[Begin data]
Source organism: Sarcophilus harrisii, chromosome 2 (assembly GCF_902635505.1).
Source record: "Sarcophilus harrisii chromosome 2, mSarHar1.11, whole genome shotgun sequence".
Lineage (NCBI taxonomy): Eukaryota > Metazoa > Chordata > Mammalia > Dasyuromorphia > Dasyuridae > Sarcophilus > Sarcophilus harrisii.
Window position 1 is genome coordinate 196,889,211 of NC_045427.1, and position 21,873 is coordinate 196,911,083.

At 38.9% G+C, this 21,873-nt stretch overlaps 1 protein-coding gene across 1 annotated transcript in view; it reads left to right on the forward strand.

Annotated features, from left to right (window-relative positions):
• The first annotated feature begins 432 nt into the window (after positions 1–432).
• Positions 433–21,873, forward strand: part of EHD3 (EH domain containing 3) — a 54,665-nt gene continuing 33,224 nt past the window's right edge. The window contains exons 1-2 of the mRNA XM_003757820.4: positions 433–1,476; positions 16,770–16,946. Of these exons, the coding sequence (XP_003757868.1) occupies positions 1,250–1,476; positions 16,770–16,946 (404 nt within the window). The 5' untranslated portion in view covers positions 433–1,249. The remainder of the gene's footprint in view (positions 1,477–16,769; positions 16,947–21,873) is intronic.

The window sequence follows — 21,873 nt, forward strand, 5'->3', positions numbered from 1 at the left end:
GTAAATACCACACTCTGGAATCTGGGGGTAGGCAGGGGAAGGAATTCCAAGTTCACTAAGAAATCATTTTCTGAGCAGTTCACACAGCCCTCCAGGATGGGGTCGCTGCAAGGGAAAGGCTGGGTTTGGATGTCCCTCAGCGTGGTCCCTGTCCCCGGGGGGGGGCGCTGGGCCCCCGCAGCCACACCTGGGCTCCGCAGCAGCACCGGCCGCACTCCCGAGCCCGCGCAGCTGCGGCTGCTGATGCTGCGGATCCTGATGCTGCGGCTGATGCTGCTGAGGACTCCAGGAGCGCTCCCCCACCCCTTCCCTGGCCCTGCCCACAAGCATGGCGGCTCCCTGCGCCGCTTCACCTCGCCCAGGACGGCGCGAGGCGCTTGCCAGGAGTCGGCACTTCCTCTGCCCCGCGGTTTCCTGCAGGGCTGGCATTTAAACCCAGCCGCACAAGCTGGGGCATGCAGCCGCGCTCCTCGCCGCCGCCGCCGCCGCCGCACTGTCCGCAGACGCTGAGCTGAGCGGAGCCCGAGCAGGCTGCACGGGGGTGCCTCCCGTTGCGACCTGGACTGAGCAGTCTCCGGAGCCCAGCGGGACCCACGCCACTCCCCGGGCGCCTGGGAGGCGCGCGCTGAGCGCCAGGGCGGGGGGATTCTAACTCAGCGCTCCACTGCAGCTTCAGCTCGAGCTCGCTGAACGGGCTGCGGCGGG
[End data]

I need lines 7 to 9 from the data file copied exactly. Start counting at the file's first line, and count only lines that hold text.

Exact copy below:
• The first annotated feature begins 432 nt into the window (after positions 1–432).
• Positions 433–21,873, forward strand: part of EHD3 (EH domain containing 3) — a 54,665-nt gene continuing 33,224 nt past the window's right edge. The window contains exons 1-2 of the mRNA XM_003757820.4: positions 433–1,476; positions 16,770–16,946. Of these exons, the coding sequence (XP_003757868.1) occupies positions 1,250–1,476; positions 16,770–16,946 (404 nt within the window). The 5' untranslated portion in view covers positions 433–1,249. The remainder of the gene's footprint in view (positions 1,477–16,769; positions 16,947–21,873) is intronic.

The window sequence follows — 21,873 nt, forward strand, 5'->3', positions numbered from 1 at the left end: